EGU23-9182, updated on 26 Feb 2023
EGU General Assembly 2023
© Author(s) 2023. This work is distributed under
the Creative Commons Attribution 4.0 License.

Participatory approach to adapt scientific communication to the socio-cultural context: the case of the seismo-volcanic activity in Mayotte

Louise Le Vagueresse1, Maud Devès1,2, Jocelyn Jacquot3, Robin Lacassin1, and Raphaël Grandin1
Louise Le Vagueresse et al.
  • 1Université Paris Cité, Institut de physique du globe de Paris, Tectonique et mécanique de la lithosphère, France
  • 2Université Paris Cité, Institut Humanités Sciences Sociétés, Centre de Recherche Psychanalyse Médecine et Société, CNRS EA 3522, 75013 Paris, France
  • 3Lycée des Lumières, Kawéni, rectorat de Mayotte, Education Nationale

Population information is key to disaster risk reduction and scientists have a key role to play in that respect. However, implementing effective scientific communication is not trivial. We draw lessons from our experience of the seismo-volcanic crisis of Mayotte, France. In May 2018, an unprecedented seismic activity started in Mayotte. It was found, a year later, to be linked to volcanic activity, and the birth of a huge submarine volcano ~50km off the east coast of the island. The activity is still ongoing and is being actively studied to understand the phenomena and estimate associated risks. But there are large uncertainties, due to a lack of preexisting knowledge as the area had been poorly studied before 2018, and is challenging to instrument. In this context, informing at-risk populations is difficult. During the first months of the earthquake swarm, the perceived lack of information led to strong anxiety and a feeling of distrust towards scientists and authorities (Fallou et al., 2020; Devès et al., 2022). Experts in charge of monitoring, who are mostly from mainland France, are attempting to develop new ways of disseminating knowledge (e.g., a simplified monthly newsletter, translated into local languages). Nevertheless, they struggle to overcome the socio-cultural gap between mainland France and Mayotte archipelago (multilingualism, levels of literacy, precarious living conditions, see Roinsard, 2014). There is thus a need to explore alternative ways of communicating scientific information so that it can reach the relevant audiences more effectively. We present an approach drawing on the expertise of earth sciences and human and social sciences that reverse the classic top-down approach (the latter does not generally work very well, even less so in Mayotte). We first develop visual and interactive information tools to better represent the uncertainties associated with the knowledge produced by the volcanological and seismological observation network of Mayotte (REVOSIMA). We focus on the link between seismicity and deformation, two phenomena whose consequences are the easiest to perceive for the populations. We then train secondary school students, in collaboration with their teacher, on the basis of these materials. Finally we accompany those students, with the help of their teachers, to develop their own scientific dissemination materials with the objective to transmit this information to their family and friends. This method has the advantage of delegating the tasks of translating and disseminating the acquired knowledge to individuals from different socio-cultural backgrounds on the island who are familiar with the codes and information habits of their respective communities. As this project is still ongoing, we discuss here its conditions of realisation and its contribution to ongoing research on the communication of scientific information in a context of risks and crises.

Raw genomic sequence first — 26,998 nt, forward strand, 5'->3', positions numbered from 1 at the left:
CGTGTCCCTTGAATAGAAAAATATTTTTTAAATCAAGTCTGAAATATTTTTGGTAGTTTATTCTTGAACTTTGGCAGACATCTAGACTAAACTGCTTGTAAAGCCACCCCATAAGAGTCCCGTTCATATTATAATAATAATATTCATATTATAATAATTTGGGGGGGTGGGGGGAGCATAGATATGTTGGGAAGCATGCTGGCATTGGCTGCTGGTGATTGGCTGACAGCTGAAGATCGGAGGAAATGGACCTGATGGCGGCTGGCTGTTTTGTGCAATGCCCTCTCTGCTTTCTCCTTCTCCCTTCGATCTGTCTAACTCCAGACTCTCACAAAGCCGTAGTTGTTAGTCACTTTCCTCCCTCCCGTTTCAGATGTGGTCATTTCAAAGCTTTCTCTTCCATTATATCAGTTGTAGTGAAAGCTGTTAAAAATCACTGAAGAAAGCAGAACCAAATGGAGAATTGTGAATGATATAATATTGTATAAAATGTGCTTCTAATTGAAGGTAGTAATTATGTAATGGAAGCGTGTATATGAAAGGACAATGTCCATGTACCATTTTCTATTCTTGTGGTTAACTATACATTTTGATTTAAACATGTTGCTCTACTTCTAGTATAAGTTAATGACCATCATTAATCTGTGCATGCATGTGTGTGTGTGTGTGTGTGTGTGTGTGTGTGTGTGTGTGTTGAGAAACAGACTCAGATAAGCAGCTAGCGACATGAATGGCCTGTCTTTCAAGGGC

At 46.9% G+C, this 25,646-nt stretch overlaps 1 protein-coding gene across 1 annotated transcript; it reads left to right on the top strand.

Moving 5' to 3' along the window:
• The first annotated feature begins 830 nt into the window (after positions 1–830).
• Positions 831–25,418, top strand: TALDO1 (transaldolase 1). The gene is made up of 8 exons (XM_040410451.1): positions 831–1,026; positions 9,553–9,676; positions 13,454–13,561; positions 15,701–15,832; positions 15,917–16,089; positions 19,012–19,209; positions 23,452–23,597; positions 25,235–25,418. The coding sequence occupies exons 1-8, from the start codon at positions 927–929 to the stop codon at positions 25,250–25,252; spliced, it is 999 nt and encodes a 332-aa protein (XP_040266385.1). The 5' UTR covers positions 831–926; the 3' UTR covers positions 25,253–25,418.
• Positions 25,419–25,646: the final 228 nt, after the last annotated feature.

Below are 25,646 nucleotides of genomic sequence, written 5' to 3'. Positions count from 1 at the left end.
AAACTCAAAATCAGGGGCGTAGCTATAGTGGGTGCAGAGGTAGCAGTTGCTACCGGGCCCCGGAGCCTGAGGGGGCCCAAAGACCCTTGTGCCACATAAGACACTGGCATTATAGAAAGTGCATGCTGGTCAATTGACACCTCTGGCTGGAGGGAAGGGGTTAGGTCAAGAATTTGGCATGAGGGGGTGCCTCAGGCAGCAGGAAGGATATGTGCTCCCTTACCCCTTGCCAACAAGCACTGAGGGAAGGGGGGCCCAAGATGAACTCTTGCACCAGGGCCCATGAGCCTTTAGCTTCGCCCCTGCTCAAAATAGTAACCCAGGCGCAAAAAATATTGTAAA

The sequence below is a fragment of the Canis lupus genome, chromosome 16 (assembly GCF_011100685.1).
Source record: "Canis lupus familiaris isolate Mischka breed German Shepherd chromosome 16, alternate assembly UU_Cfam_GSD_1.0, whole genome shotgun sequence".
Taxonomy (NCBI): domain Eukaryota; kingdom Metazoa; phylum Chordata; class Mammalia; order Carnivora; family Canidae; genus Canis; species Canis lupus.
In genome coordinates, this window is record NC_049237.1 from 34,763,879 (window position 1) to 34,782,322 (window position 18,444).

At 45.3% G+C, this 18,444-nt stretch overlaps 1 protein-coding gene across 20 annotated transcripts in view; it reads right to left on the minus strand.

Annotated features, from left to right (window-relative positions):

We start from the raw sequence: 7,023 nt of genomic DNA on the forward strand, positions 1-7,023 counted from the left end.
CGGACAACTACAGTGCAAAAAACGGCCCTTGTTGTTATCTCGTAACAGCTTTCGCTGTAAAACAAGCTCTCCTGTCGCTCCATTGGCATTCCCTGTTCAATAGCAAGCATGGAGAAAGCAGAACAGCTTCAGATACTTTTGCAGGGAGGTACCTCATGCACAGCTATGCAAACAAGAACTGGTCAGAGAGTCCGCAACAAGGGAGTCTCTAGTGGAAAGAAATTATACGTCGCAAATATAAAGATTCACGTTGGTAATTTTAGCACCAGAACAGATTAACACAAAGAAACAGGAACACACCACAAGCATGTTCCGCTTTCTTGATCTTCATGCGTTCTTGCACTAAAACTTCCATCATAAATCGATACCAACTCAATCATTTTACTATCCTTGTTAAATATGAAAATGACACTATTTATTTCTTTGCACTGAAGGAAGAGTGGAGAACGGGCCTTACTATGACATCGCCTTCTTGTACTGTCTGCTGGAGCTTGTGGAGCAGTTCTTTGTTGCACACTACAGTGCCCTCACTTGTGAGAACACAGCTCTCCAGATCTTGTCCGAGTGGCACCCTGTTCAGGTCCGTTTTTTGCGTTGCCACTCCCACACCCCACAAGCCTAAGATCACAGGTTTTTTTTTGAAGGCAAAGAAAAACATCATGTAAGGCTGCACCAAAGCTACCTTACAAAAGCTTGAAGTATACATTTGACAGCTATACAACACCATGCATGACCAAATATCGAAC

How to cite: Le Vagueresse, L., Devès, M., Jacquot, J., Lacassin, R., and Grandin, R.: Participatory approach to adapt scientific communication to the socio-cultural context: the case of the seismo-volcanic activity in Mayotte, EGU General Assembly 2023, Vienna, Austria, 24–28 Apr 2023, EGU23-9182,, 2023.